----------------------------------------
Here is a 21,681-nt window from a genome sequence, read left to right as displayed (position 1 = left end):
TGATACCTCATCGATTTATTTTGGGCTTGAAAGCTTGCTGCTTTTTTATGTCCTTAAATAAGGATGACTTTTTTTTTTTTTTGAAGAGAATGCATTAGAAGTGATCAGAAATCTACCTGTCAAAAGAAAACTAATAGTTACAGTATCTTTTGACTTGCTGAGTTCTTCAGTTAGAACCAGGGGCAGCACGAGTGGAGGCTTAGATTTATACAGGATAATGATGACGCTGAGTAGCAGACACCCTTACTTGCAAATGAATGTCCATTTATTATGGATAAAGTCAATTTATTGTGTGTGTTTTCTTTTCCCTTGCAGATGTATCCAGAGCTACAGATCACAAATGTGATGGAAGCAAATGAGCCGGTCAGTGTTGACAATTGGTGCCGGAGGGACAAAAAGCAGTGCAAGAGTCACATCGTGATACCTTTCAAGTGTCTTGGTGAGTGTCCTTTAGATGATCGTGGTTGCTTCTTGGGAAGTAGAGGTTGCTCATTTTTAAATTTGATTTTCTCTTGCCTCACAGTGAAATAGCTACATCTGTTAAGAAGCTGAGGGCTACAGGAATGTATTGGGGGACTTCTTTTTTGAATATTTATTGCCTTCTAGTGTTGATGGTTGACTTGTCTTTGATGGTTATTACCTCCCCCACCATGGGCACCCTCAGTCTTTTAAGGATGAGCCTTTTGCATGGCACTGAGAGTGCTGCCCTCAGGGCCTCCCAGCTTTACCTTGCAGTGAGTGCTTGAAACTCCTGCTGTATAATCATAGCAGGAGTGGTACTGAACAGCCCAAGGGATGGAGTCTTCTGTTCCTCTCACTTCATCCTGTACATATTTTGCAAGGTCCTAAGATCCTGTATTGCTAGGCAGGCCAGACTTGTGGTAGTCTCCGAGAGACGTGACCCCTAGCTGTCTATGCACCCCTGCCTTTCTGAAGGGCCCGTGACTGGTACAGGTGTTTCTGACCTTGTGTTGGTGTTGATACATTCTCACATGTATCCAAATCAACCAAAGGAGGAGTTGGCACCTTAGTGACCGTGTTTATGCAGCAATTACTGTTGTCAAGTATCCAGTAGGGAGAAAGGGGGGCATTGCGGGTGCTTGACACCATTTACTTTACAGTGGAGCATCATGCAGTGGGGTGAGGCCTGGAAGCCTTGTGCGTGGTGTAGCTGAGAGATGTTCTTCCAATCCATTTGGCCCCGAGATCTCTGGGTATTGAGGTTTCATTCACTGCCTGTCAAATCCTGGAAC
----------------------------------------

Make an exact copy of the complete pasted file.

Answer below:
Here is a 21,681-nt window from a genome sequence, read left to right as displayed (position 1 = left end):
TGATACCTCATCGATTTATTTTGGGCTTGAAAGCTTGCTGCTTTTTTATGTCCTTAAATAAGGATGACTTTTTTTTTTTTTTGAAGAGAATGCATTAGAAGTGATCAGAAATCTACCTGTCAAAAGAAAACTAATAGTTACAGTATCTTTTGACTTGCTGAGTTCTTCAGTTAGAACCAGGGGCAGCACGAGTGGAGGCTTAGATTTATACAGGATAATGATGACGCTGAGTAGCAGACACCCTTACTTGCAAATGAATGTCCATTTATTATGGATAAAGTCAATTTATTGTGTGTGTTTTCTTTTCCCTTGCAGATGTATCCAGAGCTACAGATCACAAATGTGATGGAAGCAAATGAGCCGGTCAGTGTTGACAATTGGTGCCGGAGGGACAAAAAGCAGTGCAAGAGTCACATCGTGATACCTTTCAAGTGTCTTGGTGAGTGTCCTTTAGATGATCGTGGTTGCTTCTTGGGAAGTAGAGGTTGCTCATTTTTAAATTTGATTTTCTCTTGCCTCACAGTGAAATAGCTACATCTGTTAAGAAGCTGAGGGCTACAGGAATGTATTGGGGGACTTCTTTTTTGAATATTTATTGCCTTCTAGTGTTGATGGTTGACTTGTCTTTGATGGTTATTACCTCCCCCACCATGGGCACCCTCAGTCTTTTAAGGATGAGCCTTTTGCATGGCACTGAGAGTGCTGCCCTCAGGGCCTCCCAGCTTTACCTTGCAGTGAGTGCTTGAAACTCCTGCTGTATAATCATAGCAGGAGTGGTACTGAACAGCCCAAGGGATGGAGTCTTCTGTTCCTCTCACTTCATCCTGTACATATTTTGCAAGGTCCTAAGATCCTGTATTGCTAGGCAGGCCAGACTTGTGGTAGTCTCCGAGAGACGTGACCCCTAGCTGTCTATGCACCCCTGCCTTTCTGAAGGGCCCGTGACTGGTACAGGTGTTTCTGACCTTGTGTTGGTGTTGATACATTCTCACATGTATCCAAATCAACCAAAGGAGGAGTTGGCACCTTAGTGACCGTGTTTATGCAGCAATTACTGTTGTCAAGTATCCAGTAGGGAGAAAGGGGGGCATTGCGGGTGCTTGACACCATTTACTTTACAGTGGAGCATCATGCAGTGGGGTGAGGCCTGGAAGCCTTGTGCGTGGTGTAGCTGAGAGATGTTCTTCCAATCCATTTGGCCCCGAGATCTCTGGGTATTGAGGTTTCATTCACTGCCTGTCAAATCCTGGAAC